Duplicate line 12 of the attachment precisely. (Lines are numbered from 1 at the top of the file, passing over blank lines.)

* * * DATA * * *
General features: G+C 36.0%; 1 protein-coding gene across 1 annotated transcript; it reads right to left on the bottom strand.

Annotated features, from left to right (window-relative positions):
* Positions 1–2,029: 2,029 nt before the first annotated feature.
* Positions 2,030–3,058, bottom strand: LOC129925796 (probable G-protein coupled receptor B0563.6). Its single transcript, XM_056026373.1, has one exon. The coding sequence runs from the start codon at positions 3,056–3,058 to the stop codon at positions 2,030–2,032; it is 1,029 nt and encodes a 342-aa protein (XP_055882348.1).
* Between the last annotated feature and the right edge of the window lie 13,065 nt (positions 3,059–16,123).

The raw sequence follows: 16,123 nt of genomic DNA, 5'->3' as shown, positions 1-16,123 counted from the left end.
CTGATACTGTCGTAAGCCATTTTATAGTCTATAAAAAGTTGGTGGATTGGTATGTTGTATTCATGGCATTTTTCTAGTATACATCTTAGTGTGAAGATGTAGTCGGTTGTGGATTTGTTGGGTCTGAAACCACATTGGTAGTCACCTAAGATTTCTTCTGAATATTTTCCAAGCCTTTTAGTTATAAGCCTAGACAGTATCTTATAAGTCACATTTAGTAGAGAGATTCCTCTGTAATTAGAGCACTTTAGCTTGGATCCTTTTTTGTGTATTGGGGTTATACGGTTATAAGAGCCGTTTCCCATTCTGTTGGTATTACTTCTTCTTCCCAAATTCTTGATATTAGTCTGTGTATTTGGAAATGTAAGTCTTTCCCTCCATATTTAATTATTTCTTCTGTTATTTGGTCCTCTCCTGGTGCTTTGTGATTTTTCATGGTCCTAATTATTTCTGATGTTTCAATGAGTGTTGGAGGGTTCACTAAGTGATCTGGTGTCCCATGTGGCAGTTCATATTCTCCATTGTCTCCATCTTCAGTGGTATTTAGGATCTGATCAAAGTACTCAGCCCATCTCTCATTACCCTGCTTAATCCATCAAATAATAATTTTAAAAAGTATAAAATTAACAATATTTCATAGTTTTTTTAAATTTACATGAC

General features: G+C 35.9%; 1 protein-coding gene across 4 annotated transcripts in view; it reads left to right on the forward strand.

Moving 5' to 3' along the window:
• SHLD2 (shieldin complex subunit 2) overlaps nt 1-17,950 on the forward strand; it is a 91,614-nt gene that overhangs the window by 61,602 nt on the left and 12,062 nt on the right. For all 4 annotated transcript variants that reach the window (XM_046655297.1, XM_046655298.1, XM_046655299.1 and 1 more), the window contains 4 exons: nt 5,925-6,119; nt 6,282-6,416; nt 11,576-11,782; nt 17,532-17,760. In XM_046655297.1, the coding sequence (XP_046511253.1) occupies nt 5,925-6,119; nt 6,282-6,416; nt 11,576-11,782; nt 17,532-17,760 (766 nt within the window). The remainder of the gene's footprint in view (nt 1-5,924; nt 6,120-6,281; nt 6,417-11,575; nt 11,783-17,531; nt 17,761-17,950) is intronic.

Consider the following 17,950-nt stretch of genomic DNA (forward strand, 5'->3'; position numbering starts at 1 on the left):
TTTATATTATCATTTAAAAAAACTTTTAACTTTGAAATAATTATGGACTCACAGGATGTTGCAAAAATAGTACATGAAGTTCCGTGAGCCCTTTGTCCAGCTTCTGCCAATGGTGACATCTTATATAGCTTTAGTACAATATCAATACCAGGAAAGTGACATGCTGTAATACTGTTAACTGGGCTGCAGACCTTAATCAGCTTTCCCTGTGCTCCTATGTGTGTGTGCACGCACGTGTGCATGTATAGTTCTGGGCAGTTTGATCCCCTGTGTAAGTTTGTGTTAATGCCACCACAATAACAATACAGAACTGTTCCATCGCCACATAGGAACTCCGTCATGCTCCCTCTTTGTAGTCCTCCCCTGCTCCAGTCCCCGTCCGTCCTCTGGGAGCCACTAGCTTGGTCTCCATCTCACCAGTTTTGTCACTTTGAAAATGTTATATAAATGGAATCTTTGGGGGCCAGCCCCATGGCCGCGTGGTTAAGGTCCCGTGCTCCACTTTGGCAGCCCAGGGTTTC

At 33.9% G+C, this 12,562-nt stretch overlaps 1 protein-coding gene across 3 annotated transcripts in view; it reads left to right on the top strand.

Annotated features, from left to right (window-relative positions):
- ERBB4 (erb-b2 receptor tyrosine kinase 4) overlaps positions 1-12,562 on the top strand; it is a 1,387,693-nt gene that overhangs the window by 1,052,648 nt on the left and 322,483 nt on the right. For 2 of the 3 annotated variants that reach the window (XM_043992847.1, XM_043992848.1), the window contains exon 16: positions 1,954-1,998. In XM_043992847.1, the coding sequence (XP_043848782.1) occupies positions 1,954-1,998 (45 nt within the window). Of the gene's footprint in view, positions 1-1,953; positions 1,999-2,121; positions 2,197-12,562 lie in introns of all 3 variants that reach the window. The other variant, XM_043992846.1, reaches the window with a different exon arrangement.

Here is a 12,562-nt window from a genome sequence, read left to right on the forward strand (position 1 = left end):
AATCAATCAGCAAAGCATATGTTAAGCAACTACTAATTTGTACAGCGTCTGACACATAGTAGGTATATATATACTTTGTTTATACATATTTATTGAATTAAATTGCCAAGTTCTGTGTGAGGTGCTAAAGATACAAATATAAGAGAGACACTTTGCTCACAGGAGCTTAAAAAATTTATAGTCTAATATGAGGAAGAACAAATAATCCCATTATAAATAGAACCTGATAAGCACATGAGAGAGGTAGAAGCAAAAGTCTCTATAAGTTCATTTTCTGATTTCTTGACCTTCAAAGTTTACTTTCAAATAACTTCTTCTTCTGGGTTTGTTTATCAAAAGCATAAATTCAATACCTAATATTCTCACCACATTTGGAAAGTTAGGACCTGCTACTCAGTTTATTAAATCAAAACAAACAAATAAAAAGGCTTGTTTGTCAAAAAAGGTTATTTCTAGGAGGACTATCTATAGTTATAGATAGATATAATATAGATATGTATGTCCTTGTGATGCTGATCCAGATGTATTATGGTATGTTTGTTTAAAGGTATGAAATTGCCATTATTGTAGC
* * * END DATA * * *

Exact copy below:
TTTATATTATCATTTAAAAAAACTTTTAACTTTGAAATAATTATGGACTCACAGGATGTTGCAAAAATAGTACATGAAGTTCCGTGAGCCCTTTGTCCAGCTTCTGCCAATGGTGACATCTTATATAGCTTTAGTACAATATCAATACCAGGAAAGTGACATGCTGTAATACTGTTAACTGGGCTGCAGACCTTAATCAGCTTTCCCTGTGCTCCTATGTGTGTGTGCACGCACGTGTGCATGTATAGTTCTGGGCAGTTTGATCCCCTGTGTAAGTTTGTGTTAATGCCACCACAATAACAATACAGAACTGTTCCATCGCCACATAGGAACTCCGTCATGCTCCCTCTTTGTAGTCCTCCCCTGCTCCAGTCCCCGTCCGTCCTCTGGGAGCCACTAGCTTGGTCTCCATCTCACCAGTTTTGTCACTTTGAAAATGTTATATAAATGGAATCTTTGGGGGCCAGCCCCATGGCCGCGTGGTTAAGGTCCCGTGCTCCACTTTGGCAGCCCAGGGTTTC